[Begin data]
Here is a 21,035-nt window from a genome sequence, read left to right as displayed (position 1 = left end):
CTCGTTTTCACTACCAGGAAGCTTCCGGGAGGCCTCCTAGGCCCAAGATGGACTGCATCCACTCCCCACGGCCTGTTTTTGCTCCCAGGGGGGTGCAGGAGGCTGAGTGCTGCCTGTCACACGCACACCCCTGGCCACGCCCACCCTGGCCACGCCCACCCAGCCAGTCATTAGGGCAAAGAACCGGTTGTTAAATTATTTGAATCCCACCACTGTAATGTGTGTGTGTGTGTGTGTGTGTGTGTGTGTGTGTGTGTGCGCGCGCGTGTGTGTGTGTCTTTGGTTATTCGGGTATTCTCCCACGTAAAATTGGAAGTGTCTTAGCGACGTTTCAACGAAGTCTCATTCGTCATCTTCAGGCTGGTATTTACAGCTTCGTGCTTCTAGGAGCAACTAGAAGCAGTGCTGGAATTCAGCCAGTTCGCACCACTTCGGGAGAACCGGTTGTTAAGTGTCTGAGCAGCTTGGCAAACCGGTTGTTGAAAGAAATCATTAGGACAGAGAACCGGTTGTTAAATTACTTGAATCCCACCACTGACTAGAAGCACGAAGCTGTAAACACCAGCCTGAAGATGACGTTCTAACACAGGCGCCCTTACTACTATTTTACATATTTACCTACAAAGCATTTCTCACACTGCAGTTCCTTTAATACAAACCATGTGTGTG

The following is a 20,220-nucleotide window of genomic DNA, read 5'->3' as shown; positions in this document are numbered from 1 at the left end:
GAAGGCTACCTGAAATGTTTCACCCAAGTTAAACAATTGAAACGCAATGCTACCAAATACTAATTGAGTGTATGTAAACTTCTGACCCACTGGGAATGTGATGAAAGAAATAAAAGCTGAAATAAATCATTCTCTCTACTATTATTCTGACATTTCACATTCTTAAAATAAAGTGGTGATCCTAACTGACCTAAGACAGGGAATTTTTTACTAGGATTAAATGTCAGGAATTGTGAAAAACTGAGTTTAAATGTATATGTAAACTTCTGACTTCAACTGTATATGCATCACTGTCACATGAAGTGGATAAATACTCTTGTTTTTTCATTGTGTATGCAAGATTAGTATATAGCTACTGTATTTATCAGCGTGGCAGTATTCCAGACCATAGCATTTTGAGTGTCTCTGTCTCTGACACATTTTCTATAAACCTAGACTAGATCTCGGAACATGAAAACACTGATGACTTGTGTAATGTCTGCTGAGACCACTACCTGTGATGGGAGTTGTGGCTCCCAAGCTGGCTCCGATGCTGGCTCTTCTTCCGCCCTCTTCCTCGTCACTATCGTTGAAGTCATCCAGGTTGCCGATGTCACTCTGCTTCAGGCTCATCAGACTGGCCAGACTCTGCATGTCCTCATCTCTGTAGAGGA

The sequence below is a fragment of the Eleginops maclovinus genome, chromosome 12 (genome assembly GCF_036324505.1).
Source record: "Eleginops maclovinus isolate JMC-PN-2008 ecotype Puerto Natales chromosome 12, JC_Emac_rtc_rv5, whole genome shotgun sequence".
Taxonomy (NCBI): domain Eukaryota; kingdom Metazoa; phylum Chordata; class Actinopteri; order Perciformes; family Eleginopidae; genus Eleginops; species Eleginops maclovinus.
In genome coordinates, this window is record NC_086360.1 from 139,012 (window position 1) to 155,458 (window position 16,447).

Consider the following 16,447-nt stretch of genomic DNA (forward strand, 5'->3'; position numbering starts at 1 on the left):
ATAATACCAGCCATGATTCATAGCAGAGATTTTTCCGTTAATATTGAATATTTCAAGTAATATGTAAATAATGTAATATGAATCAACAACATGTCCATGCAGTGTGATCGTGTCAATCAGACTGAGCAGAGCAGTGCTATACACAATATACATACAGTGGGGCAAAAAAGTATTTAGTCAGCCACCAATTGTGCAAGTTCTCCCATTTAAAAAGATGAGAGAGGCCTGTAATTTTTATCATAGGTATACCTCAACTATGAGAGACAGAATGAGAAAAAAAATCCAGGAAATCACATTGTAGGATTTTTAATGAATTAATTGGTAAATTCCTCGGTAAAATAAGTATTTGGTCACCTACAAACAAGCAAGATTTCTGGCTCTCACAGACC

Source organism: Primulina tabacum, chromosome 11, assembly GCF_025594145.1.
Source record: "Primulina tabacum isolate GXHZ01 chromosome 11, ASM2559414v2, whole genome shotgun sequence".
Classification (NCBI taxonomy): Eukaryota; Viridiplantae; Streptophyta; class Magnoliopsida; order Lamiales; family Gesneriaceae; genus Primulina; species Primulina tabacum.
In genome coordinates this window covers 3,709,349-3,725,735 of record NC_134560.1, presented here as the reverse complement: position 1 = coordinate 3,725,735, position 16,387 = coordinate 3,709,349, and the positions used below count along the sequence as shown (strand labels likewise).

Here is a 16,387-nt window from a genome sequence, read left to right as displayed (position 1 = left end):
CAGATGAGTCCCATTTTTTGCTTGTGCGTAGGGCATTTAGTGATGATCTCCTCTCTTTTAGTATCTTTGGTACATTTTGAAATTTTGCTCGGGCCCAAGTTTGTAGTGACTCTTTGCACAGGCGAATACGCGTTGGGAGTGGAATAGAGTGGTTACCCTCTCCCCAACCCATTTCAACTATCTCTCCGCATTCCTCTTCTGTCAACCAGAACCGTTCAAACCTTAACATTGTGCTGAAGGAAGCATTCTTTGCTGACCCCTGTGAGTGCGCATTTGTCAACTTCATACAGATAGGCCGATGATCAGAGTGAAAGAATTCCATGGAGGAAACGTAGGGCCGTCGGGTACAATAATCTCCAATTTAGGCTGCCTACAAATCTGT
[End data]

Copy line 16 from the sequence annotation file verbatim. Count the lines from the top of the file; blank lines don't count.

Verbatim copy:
CAGATGAGTCCCATTTTTTGCTTGTGCGTAGGGCATTTAGTGATGATCTCCTCTCTTTTAGTATCTTTGGTACATTTTGAAATTTTGCTCGGGCCCAAGTTTGTAGTGACTCTTTGCACAGGCGAATACGCGTTGGGAGTGGAATAGAGTGGTTACCCTCTCCCCAACCCATTTCAACTATCTCTCCGCATTCCTCTTCTGTCAACCAGAACCGTTCAAACCTTAACATTGTGCTGAAGGAAGCATTCTTTGCTGACCCCTGTGAGTGCGCATTTGTCAACTTCATACAGATAGGCCGATGATCAGAGTGAAAGAATTCCATGGAGGAAACGTAGGGCCGTCGGGTACAATAATCTCCAATTTAGGCTGCCTACAAATCTGT